Along for the Rye’d Small Wins

0:00 Along for the Rye’d Small Wins By Annabel Monaghan I’m not exactly a winner. I have never competed in sports, so I can’t be […]

Published October 2, 2018 9:25 PM
3 min read


Along for the Rye’d

Small Wins

By Annabel Monaghan

I’m not exactly a winner. I have never competed in sports, so I can’t be 100% sure I wouldn’t have won, but the fact that I was never picked for a team gives me a pretty good idea. Even in matches of wits I’ve never prevailed. Spelling bees in particular always seemed like they should be my thing, but in the first and last spelling bee I ever entered I was eliminated by the word “neither.” I was outraged. I before E, people. There’s a reason we have rules.

I do love a game of chance, however. When I was 7 years old, I attended a ladies’ luncheon with my mother. I don’t know why I would have been at a ladies’ luncheon, but I assume there was some sort of babysitting snafu. As we walked in everyone was handed a raffle ticket. The grand prize was a diamond ring! I held that raffle ticket tight between my thumb and forefinger throughout the cocktail hour. I folded it and unfolded it throughout the actual luncheon, nearly rubbing the numbers off with each crease.

When the lady got up and read out the winning numbers, I was the winner. In my homemade dress and Mary Janes, I’d beaten all those grown women. I walked up to the podium to exchange my tattered ticket for a gold ring covered in the tiniest diamond chips. I felt as if the universe had conspired in my favor, like God had taken a break from all the stuff He had to do and was shining all of his attention on me. We later sold that ring for $5 at a garage sale, but still.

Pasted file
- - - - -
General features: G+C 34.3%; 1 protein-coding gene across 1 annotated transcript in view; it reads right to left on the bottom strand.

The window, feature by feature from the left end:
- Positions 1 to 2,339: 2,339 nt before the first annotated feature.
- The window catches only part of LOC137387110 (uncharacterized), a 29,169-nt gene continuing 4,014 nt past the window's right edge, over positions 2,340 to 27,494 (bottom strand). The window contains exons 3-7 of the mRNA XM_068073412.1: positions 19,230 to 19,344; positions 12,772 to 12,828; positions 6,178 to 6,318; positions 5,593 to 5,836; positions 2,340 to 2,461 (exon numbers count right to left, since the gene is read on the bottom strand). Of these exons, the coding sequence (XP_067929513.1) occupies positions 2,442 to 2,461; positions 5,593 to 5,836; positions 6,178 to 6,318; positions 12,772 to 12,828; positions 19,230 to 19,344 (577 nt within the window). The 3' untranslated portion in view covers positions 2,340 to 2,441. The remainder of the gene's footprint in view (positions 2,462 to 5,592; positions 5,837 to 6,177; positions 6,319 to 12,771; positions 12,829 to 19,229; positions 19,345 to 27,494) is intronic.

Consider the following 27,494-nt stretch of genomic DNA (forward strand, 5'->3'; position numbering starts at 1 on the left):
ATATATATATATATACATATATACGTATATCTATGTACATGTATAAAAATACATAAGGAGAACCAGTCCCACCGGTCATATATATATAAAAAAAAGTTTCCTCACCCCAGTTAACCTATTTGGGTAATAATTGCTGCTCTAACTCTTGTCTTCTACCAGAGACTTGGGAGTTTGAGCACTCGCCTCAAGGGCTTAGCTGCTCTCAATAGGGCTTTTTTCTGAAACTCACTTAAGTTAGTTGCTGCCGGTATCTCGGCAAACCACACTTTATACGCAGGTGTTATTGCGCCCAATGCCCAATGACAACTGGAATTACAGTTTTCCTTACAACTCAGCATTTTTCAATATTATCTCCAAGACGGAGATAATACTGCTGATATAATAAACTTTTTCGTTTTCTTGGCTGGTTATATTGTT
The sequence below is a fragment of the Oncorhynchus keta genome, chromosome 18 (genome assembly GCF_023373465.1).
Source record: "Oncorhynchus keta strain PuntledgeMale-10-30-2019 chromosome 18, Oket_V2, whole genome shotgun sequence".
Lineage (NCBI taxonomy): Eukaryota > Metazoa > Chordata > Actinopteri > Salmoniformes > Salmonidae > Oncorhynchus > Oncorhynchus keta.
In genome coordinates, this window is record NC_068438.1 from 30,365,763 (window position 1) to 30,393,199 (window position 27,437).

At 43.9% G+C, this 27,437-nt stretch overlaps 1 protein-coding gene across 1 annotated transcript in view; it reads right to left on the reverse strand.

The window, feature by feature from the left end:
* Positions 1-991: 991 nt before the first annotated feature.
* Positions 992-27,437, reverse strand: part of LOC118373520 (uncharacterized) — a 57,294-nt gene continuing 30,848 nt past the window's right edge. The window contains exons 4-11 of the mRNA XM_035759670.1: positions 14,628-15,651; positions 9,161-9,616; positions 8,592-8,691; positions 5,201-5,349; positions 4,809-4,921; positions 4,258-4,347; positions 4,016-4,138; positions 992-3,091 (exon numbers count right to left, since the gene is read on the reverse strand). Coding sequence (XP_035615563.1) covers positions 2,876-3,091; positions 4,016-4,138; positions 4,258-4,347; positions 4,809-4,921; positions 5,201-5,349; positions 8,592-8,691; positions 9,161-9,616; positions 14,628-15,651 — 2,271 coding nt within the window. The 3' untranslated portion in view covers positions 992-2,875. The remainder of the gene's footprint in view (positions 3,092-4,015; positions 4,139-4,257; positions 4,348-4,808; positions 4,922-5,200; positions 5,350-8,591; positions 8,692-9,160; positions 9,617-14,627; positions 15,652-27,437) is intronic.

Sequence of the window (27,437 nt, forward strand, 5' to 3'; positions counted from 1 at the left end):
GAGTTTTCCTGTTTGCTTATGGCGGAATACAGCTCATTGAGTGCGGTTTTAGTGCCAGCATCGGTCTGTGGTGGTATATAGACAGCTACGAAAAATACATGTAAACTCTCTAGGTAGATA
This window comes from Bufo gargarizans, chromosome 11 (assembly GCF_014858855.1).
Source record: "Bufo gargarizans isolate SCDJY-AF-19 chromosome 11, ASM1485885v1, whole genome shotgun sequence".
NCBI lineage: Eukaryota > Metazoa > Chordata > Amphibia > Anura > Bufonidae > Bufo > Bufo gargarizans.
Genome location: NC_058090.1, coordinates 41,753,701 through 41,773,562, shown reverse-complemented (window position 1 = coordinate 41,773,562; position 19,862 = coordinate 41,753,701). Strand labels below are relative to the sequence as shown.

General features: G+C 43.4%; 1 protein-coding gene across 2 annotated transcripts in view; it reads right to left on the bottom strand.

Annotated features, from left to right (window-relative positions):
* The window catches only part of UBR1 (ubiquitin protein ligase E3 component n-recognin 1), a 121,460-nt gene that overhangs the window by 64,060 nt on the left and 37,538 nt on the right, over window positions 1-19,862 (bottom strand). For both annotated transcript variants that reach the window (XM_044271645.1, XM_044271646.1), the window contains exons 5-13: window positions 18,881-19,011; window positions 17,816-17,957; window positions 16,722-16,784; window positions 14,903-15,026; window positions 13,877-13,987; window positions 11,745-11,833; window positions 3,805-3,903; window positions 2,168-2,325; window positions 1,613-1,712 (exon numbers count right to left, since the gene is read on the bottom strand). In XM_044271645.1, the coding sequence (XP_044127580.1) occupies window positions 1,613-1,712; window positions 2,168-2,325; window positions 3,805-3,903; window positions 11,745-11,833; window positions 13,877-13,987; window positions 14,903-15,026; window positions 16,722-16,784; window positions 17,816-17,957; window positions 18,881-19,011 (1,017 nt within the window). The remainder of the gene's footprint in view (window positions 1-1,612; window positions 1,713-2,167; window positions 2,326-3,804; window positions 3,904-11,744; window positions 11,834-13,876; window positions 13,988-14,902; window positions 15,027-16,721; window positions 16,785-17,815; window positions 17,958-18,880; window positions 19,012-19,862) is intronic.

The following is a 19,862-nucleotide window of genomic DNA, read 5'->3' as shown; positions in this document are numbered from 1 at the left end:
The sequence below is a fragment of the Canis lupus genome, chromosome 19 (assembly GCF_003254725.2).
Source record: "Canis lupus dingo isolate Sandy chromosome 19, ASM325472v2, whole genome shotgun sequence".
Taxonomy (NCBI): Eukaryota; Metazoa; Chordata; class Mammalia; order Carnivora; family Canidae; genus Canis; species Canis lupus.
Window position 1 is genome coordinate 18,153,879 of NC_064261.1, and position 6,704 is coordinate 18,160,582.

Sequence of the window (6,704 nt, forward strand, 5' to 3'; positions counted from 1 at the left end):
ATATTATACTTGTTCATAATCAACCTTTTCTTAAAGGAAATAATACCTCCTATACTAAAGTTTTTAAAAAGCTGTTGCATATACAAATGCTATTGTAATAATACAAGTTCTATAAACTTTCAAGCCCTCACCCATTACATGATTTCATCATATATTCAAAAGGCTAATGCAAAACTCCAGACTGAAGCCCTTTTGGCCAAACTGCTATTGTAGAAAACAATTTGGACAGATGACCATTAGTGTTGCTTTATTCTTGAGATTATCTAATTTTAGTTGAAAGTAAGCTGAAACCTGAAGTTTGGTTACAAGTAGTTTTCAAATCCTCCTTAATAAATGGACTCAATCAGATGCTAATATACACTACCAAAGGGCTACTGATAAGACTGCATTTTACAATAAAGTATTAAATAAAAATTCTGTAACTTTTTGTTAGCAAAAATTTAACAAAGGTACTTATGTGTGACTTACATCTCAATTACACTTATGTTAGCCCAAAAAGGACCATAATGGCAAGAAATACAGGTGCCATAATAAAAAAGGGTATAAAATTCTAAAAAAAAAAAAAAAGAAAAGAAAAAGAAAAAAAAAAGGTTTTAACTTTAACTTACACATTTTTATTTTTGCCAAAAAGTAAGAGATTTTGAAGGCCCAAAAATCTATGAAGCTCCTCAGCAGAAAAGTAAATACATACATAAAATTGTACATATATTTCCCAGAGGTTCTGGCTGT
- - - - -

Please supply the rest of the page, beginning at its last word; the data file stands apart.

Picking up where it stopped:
Last week, I attended “Writes and Bites in Rye” at the library and my number was called again. I won a blanket that depicts all the major landmarks in Rye. I love this blanket in a deep way that I would never have felt if I’d gone out and bought it. It was the winning that made it magic, as if some unseen force thought I deserved it. My son asked if he could take it with him to college, and I suggested that he try to pry it from my cold, dead hands.

You’d think with all this history of unearned fortune I’d buy lottery tickets. But I don’t. There’s something sort of shameful about it. It’s like admitting to the guy behind the counter at the convenience store that I don’t understand statistics. It might be true, but I don’t feel like he needs to know that. Plus, God’s watching, and He’d probably be like, “Didn’t you already get a ring and a blanket? When’d you get so greedy?”

From what I can tell from TV, the lottery ruins people. The people on “My Lottery Dream Home” go from grateful to impossible to please faster than you can say MC Hammer. These people leave their exceptionally modest homes to tour the new homes they can buy with their winnings, and before the first commercial, they’re scrunching up their noses at anything without marble countertops. People who win the lottery say “en suite” a lot and don’t want to see neighbors out of any window. I just don’t want to be a part of it.

So, I’m going to go after the small wins, which are even more sweet because the price of entry is just showing up. The next “Writes and Bites in Rye” is January 10, and I’m showing up for sure.

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